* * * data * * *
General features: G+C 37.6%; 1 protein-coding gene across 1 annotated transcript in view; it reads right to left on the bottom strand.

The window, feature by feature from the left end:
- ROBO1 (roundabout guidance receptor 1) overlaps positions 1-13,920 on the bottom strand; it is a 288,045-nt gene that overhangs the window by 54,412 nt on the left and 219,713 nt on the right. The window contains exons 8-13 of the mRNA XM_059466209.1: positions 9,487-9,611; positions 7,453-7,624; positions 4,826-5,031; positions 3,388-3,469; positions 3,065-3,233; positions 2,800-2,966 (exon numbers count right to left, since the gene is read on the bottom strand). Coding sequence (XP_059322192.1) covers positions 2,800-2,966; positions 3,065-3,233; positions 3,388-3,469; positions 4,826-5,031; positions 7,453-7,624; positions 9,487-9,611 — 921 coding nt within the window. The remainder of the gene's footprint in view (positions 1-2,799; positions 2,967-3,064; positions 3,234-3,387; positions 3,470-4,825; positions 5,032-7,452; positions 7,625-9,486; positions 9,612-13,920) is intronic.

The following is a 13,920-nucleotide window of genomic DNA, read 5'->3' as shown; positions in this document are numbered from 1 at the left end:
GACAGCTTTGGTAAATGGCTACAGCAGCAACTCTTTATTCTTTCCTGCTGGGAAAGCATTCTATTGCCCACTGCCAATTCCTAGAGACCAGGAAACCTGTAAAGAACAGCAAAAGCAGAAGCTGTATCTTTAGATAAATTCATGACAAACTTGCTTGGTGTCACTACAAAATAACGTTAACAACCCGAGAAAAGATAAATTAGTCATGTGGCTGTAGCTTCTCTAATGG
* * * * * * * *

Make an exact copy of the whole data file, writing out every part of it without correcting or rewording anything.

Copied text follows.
General features: G+C 37.6%; 1 protein-coding gene across 1 annotated transcript in view; it reads right to left on the bottom strand.

The window, feature by feature from the left end:
- ROBO1 (roundabout guidance receptor 1) overlaps positions 1-13,920 on the bottom strand; it is a 288,045-nt gene that overhangs the window by 54,412 nt on the left and 219,713 nt on the right. The window contains exons 8-13 of the mRNA XM_059466209.1: positions 9,487-9,611; positions 7,453-7,624; positions 4,826-5,031; positions 3,388-3,469; positions 3,065-3,233; positions 2,800-2,966 (exon numbers count right to left, since the gene is read on the bottom strand). Coding sequence (XP_059322192.1) covers positions 2,800-2,966; positions 3,065-3,233; positions 3,388-3,469; positions 4,826-5,031; positions 7,453-7,624; positions 9,487-9,611 — 921 coding nt within the window. The remainder of the gene's footprint in view (positions 1-2,799; positions 2,967-3,064; positions 3,234-3,387; positions 3,470-4,825; positions 5,032-7,452; positions 7,625-9,486; positions 9,612-13,920) is intronic.

The following is a 13,920-nucleotide window of genomic DNA, read 5'->3' as shown; positions in this document are numbered from 1 at the left end:
GACAGCTTTGGTAAATGGCTACAGCAGCAACTCTTTATTCTTTCCTGCTGGGAAAGCATTCTATTGCCCACTGCCAATTCCTAGAGACCAGGAAACCTGTAAAGAACAGCAAAAGCAGAAGCTGTATCTTTAGATAAATTCATGACAAACTTGCTTGGTGTCACTACAAAATAACGTTAACAACCCGAGAAAAGATAAATTAGTCATGTGGCTGTAGCTTCTCTAATGG